Embargoed until 12:01 Dec. 8 

Water scarcity poses a grave threat to consumer staples, including packaged meat, according to the sustainability nonprofit Ceres.

In a new report, it estimates the total risk at $200 billion. Ceres found the packaged meat sector, in particular, is also potentially exposed to “much higher-than-expected potential losses” because the scarcity risk calculations leave out the negative impacts that these companies can have on water resources. Those, too, contribute to companies’ overall vulnerability.

The report “Financial Implications of Addressing Water-Related Externalities in the Packaged Meat Industry” specifically calculates the water risk for meat giants BRF, Hormel Foods and Tyson Foods. It says the companies face a choice of investing in their water risk now or paying dearly down the line for not doing so. The water impacts that the report considers include nutrient runoff from crop fields and manure, ag land irrigation, drinking water for livestock, and water use and wastewater discharge from processing and packaging.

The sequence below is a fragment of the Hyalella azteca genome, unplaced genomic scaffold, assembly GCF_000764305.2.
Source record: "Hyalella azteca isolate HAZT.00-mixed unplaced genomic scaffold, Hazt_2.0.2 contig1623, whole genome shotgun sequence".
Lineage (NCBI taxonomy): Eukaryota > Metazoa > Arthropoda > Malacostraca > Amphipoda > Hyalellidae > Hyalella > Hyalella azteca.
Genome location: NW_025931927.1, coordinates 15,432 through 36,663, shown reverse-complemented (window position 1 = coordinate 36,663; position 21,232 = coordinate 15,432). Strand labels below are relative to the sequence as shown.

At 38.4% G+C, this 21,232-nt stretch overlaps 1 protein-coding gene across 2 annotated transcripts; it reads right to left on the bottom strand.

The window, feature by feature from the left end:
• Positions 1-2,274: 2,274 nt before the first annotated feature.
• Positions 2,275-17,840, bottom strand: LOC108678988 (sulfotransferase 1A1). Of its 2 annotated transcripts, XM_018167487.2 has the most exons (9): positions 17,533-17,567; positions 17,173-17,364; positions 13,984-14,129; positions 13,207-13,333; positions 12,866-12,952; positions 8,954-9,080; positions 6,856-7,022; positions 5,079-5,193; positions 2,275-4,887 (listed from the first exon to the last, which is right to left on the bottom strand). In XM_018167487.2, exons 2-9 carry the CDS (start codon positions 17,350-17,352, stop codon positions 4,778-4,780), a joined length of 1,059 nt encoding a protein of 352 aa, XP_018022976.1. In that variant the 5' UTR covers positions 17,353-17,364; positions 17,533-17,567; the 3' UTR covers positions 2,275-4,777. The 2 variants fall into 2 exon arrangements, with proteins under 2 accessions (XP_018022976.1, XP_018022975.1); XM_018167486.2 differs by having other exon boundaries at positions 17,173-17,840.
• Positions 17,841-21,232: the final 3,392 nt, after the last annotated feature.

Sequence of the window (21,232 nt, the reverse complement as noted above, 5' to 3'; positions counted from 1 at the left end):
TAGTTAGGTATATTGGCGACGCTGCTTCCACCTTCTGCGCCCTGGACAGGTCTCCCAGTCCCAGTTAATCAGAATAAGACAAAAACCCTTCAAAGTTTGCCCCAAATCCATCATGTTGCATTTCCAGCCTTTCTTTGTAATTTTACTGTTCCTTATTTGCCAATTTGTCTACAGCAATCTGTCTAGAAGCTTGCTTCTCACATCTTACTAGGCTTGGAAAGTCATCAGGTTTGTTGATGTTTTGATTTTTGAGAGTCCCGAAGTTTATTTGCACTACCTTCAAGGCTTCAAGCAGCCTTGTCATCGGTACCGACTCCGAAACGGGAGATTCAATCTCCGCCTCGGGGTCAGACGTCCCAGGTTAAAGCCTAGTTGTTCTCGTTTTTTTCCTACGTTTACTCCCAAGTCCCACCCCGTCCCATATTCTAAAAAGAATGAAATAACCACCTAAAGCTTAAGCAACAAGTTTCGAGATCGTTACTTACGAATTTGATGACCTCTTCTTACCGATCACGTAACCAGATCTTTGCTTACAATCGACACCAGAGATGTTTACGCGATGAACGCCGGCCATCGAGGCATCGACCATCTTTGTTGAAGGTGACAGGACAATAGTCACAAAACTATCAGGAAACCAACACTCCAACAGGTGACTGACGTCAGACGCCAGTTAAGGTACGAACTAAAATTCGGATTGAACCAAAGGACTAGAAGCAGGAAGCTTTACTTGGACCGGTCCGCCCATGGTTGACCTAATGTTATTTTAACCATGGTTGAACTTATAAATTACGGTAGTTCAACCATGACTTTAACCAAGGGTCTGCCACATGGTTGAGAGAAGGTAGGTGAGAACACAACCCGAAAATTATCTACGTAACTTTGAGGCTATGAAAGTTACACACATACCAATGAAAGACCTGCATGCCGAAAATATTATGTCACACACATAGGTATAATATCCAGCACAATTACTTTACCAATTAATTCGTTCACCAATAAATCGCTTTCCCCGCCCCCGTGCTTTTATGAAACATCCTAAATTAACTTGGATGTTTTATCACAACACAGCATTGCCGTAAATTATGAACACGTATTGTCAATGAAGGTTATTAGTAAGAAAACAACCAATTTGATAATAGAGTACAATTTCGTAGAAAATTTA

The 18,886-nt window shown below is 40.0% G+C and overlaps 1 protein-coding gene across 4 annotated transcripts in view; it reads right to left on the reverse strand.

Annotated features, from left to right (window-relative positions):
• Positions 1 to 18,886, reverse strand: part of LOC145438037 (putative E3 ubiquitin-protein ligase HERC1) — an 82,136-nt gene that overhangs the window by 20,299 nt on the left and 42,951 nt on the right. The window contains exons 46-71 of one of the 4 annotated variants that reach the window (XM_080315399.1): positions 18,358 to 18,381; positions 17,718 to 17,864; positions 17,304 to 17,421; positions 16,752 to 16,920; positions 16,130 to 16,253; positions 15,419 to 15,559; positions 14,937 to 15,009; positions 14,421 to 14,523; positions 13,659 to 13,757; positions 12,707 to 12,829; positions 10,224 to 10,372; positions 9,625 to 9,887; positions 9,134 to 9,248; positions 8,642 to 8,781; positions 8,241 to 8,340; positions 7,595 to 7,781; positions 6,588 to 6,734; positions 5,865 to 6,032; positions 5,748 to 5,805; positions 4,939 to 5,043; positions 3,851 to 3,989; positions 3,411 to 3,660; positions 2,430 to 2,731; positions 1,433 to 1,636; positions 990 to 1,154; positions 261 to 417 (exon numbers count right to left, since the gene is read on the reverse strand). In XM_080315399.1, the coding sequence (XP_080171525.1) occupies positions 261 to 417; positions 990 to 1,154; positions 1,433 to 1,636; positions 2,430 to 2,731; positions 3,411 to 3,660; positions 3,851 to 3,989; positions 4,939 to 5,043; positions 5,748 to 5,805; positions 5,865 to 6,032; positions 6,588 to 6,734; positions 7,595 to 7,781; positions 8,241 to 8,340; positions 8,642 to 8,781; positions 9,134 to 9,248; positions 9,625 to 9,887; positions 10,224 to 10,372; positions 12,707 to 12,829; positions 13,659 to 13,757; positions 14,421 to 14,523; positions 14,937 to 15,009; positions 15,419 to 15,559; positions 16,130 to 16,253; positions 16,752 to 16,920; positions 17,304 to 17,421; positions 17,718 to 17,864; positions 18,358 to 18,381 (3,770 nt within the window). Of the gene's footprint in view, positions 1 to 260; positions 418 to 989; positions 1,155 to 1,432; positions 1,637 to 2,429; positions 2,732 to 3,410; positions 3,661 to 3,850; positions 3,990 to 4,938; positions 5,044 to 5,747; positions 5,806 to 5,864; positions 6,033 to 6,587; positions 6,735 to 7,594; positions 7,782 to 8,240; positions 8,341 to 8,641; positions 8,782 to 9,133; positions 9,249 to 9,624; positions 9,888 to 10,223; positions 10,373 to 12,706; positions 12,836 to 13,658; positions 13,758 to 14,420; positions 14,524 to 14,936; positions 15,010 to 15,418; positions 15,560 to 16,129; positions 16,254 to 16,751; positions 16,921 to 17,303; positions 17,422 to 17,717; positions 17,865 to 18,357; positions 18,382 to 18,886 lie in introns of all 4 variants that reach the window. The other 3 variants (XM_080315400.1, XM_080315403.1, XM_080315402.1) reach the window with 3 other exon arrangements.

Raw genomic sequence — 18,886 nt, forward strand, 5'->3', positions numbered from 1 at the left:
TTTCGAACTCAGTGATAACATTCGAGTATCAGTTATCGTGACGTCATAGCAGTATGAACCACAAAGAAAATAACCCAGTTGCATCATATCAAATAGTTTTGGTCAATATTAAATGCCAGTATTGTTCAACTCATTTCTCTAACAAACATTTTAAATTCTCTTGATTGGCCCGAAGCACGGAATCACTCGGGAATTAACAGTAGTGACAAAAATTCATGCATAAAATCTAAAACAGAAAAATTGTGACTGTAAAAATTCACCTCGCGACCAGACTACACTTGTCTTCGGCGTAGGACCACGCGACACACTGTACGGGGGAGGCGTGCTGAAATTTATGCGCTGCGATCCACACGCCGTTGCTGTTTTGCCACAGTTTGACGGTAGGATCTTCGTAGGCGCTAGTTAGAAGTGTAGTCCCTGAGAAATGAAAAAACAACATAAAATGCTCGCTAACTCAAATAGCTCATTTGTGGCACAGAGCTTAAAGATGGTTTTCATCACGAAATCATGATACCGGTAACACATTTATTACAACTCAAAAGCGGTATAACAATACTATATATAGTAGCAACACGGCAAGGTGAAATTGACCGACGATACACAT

The math comes to an estimated need for the companies to invest $57 million (BRF), $63 million (Hormel) and $301 million (Tyson) to eliminate “impacts on freshwater from nutrient runoff and water withdrawals.” For the Brazilian company BRF, most of that cost comes from nutrient runoff impacts, while for Tyson and Hormel the costs are closely divided between nutrient runoff and water use. 

Don’t miss a beat! It’s easy to sign up for a FREE month of Agri-Pulse news! For the latest on what’s happening in Washington, D.C. and around the country in agriculture, just click here.

“This is a relatively low price tag,” the report says. The companies that invest now “are likely to benefit from greater investor trust and confidence that the company is committed to protecting its social and legal license to operate.” The benefits beyond investor confidence, the report says, include reducing price volatility, preventing raw materials supply disruptions and positioning the company to remain competitive as alternative protein sources emerge that need less water. 

For more news, go to www.Agri-Pulse.com.